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Enterprise, West Lincoln hunt coaches

Enterprise and West Lincoln are in the hunt for new headfootball coaches. The rural communities in Lincoln County are niceplaces to live and raise a family. Raising a football program abovemediocrity is another matter. To say the least, it is extremelydifficult.

At Enterprise, veteran head coach Roe Burns is stepping down atthe end of the school year. Health reasons, mainly an irregularheart beat, are a major contributing factor to the 60-year-oldmentor’s decision. Burns coached the Fighting Yellow Jackets forthree years, compiling a 10-21 worksheet. They made the Class 1Astate playoffs 3 years ago, finishing 6-5.

According to Enterprise principal Shannon Eubanks, the search isunder way for a person to fill the football/athletic directorposition. The Jackets moved up to Class 2A this season and sufferedthe expected consequences. They finished 2-8.

Eubanks said, “We are looking for a proven coach who is capableof leading and building our athletic program. We want him toestablish his own regime of weightlifting and conditioning.”

Spring practice is tentatively set for mid -April.

To his credit, Burns came out of retirement three years ago toserve as offensive coordinator under Mac Bezet at Enterprise. A1965 Enterprise graduate, Burns had devoted 20 years as head coachat Loyd Star before stepping down in 1999.

He said Enterprise dressed 44 varsity players this season. “Weonly had four seniors on the team when the season finished.”

“The kids are real dedicated right now,” said Burns. “They knowwhat it takes to lift weights and go through a summer conditioningprogram.”

He has two sons in the coaching/teaching profession. Brodie isan assistant at Lafayette County in Oxford and Brooks recentlyresigned under pressure at West Lincoln. Coaching is in their bloodand Brooks, 35, wants to coach football next season, somewhere.

Since the football program was launched at West Lincoln in 1998,the Bears have found little success. If you count three juniorvarsity victories, the varsity Bears have compiled an overallrecord of 8 wins and 93 losses in n-i-n-e years.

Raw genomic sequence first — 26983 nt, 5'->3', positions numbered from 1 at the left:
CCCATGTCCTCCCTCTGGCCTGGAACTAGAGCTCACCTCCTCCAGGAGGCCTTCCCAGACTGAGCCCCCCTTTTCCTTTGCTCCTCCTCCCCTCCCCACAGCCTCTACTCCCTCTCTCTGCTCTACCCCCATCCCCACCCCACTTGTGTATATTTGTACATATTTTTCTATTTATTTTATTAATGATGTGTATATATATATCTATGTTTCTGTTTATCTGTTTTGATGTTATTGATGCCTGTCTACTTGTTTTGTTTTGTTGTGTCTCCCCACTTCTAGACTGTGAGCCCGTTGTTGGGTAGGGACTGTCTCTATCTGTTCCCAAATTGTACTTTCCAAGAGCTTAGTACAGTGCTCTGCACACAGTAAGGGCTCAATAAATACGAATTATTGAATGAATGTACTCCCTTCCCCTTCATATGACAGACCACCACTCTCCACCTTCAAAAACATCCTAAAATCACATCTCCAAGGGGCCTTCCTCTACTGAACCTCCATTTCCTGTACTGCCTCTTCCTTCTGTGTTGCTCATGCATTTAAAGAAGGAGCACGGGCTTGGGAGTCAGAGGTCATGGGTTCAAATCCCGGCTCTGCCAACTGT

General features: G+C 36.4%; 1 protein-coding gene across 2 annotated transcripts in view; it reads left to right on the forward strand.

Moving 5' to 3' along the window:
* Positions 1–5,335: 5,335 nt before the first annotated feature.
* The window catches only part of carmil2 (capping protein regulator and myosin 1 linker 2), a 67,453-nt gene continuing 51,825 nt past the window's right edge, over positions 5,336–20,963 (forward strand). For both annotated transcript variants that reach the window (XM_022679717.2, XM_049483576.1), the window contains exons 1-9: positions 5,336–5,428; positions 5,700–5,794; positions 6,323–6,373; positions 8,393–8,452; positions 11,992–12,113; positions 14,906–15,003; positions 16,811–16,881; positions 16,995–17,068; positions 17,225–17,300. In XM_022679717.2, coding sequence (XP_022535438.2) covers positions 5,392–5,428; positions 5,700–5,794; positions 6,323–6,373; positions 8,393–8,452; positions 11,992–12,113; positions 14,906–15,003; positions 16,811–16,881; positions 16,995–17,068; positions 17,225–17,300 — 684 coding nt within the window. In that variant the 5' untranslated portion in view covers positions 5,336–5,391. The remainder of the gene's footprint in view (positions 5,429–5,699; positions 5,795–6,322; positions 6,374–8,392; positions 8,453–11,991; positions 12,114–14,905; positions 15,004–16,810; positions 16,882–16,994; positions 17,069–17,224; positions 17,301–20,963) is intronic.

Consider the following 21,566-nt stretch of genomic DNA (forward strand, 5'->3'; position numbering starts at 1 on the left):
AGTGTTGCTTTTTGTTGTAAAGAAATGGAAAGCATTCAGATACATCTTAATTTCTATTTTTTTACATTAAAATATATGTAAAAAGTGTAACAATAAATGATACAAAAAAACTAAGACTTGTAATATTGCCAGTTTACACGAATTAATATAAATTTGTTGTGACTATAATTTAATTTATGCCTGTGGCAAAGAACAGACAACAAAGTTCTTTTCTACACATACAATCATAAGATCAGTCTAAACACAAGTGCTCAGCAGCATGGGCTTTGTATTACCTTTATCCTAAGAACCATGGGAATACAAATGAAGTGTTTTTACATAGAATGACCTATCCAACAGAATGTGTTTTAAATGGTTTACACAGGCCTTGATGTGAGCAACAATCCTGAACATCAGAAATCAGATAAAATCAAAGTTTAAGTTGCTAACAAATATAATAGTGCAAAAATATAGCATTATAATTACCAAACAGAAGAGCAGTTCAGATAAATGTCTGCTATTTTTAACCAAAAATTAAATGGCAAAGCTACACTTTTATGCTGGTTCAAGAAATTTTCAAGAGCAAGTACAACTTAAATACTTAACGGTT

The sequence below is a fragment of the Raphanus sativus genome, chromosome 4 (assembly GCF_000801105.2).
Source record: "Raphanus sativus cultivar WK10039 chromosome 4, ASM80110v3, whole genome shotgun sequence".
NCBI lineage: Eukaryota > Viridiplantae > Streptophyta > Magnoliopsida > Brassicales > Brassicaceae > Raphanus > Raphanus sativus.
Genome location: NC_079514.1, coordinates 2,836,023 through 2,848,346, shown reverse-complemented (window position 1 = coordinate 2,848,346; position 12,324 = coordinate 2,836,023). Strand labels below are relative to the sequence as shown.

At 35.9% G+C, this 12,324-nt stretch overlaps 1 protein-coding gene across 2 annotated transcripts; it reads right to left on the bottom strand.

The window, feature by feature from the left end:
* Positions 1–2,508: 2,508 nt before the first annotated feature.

Football is supposed to be a fun activity for youngsters.Unfortunately, the Bears received more cheap shots in the school’shallways than they did on the gridiron. Annual losers, they drewlittle respect from their classmates, no matter how many hours theyspent toiling through offseason workouts and preseason practiceunder the broiling August sun.

Brooks spent four years at West Lincoln, compiling a woeful 2-41record in his first head-coaching job. He and his wife and their 3sons moved home to Lincoln County from football-rich JonesCounty.

Asked about the Bears, Burns said, “The kids playing footballare good kids and they are fun to work with. They do everything youask them to do.”

Burns said the West Lincoln community has been very supportiveof the program, building additions to the field house. “I wish wewould have had more student-athletes participating.”

And that my friends, is the bottom line.

“If your best athletes don’t play, it’s difficult to compete ata school our size,” said Burns. At a 1A school, athletes are askedto play more than one sport. In football, numbers or availablebodies are critical to a team’s success.

For the unknowing reader, West Lincoln is a traditionalbasketball power. The Bears last won a state basketballchampionship in 1982 but they have been regulars in the stateplayoffs, often reaching the state tournaments.

In football, the Bears are members of Region 4-1A, consideredthe strongest region in Mississippi. Puckett, the 2006 statechampion, dominated again in 2007. Mount Olive is an annual titlecontender, too. Pisgah and Pelahatchie also are strong residents,along with Bogue Chitto. Region 4-1A has been compared to the SECbut on a much smaller scale.

West Lincoln principal Jason Case has seen six head coaches comeand go since 1998. Former principal Perry Miller launched thefootball program and the Bears immediately jumped into varsitycompetition, suffering the expected consequences. The field wasnamed in Miller’s honor after he was elected Superintendent ofEducation but the sign is hidden behind the home-side bleachers,more of a grimy reminder than a sparkling icon.

Preston Gordon coached West Lincoln the first 2 years beforedeparting. He won 1 game, a history-making victory over Clarkdale,the small school in Clarke County.

Case said the community craves a winning football team. If youcould resurrect legendary coaches Vince Lombardi and Paul “Bear”Bryant, that would be no guarantee for overnight success. It takestime, resources, lots of dedicated players, plus enthusiasticstudent and administrative support to achieve championships.

Write to sports editor Tom Goetz, c/o The DAILY LEADER, P.O.BOX 551, Brookhaven, MS 39602 or e-mailsports@dailyleader.com